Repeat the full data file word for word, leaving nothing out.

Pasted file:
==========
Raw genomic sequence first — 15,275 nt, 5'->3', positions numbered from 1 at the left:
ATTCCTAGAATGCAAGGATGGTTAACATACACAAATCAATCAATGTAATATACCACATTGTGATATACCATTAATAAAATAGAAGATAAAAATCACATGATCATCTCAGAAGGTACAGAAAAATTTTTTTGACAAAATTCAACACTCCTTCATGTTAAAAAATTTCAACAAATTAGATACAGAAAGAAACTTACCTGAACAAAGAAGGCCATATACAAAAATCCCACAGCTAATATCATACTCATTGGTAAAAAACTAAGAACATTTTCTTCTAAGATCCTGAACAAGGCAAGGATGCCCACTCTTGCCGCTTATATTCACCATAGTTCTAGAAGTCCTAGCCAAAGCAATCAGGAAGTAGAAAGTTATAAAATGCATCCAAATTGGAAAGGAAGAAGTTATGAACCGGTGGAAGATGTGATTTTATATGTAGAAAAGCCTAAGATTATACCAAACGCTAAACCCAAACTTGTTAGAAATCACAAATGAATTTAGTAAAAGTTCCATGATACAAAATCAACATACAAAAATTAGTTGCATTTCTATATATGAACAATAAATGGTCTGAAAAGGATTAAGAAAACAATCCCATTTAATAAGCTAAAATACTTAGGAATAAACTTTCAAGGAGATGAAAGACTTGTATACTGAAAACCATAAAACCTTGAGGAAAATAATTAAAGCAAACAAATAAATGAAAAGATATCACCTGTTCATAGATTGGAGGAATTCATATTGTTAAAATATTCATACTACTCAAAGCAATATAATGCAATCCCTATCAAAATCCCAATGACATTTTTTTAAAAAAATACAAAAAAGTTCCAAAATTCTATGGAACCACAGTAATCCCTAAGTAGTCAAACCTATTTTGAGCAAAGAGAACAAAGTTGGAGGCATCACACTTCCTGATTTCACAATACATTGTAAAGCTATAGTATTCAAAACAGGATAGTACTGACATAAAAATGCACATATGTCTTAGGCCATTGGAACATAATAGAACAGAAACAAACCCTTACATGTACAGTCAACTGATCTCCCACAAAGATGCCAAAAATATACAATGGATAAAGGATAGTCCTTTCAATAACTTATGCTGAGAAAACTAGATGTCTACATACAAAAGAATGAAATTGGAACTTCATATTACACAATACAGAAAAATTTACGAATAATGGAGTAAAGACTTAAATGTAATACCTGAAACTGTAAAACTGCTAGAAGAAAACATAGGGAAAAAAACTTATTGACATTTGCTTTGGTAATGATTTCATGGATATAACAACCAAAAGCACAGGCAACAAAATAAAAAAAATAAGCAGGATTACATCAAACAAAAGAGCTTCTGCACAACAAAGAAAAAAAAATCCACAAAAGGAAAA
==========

Raw genomic sequence first — 15,275 nt, 5'->3', positions numbered from 1 at the left:
ATTCCTAGAATGCAAGGATGGTTAACATACACAAATCAATCAATGTAATATACCACATTGTGATATACCATTAATAAAATAGAAGATAAAAATCACATGATCATCTCAGAAGGTACAGAAAAATTTTTTTGACAAAATTCAACACTCCTTCATGTTAAAAAATTTCAACAAATTAGATACAGAAAGAAACTTACCTGAACAAAGAAGGCCATATACAAAAATCCCACAGCTAATATCATACTCATTGGTAAAAAACTAAGAACATTTTCTTCTAAGATCCTGAACAAGGCAAGGATGCCCACTCTTGCCGCTTATATTCACCATAGTTCTAGAAGTCCTAGCCAAAGCAATCAGGAAGTAGAAAGTTATAAAATGCATCCAAATTGGAAAGGAAGAAGTTATGAACCGGTGGAAGATGTGATTTTATATGTAGAAAAGCCTAAGATTATACCAAACGCTAAACCCAAACTTGTTAGAAATCACAAATGAATTTAGTAAAAGTTCCATGATACAAAATCAACATACAAAAATTAGTTGCATTTCTATATATGAACAATAAATGGTCTGAAAAGGATTAAGAAAACAATCCCATTTAATAAGCTAAAATACTTAGGAATAAACTTTCAAGGAGATGAAAGACTTGTATACTGAAAACCATAAAACCTTGAGGAAAATAATTAAAGCAAACAAATAAATGAAAAGATATCACCTGTTCATAGATTGGAGGAATTCATATTGTTAAAATATTCATACTACTCAAAGCAATATAATGCAATCCCTATCAAAATCCCAATGACATTTTTTTAAAAAAATACAAAAAAGTTCCAAAATTCTATGGAACCACAGTAATCCCTAAGTAGTCAAACCTATTTTGAGCAAAGAGAACAAAGTTGGAGGCATCACACTTCCTGATTTCACAATACATTGTAAAGCTATAGTATTCAAAACAGGATAGTACTGACATAAAAATGCACATATGTCTTAGGCCATTGGAACATAATAGAACAGAAACAAACCCTTACATGTACAGTCAACTGATCTCCCACAAAGATGCCAAAAATATACAATGGATAAAGGATAGTCCTTTCAATAACTTATGCTGAGAAAACTAGATGTCTACATACAAAAGAATGAAATTGGAACTTCATATTACACAATACAGAAAAATTTACGAATAATGGAGTAAAGACTTAAATGTAATACCTGAAACTGTAAAACTGCTAGAAGAAAACATAGGGAAAAAAACTTATTGACATTTGCTTTGGTAATGATTTCATGGATATAACAACCAAAAGCACAGGCAACAAAATAAAAAAAATAAGCAGGATTACATCAAACAAAAGAGCTTCTGCACAACAAAGAAAAAAAAATCCACAAAAGGAAAA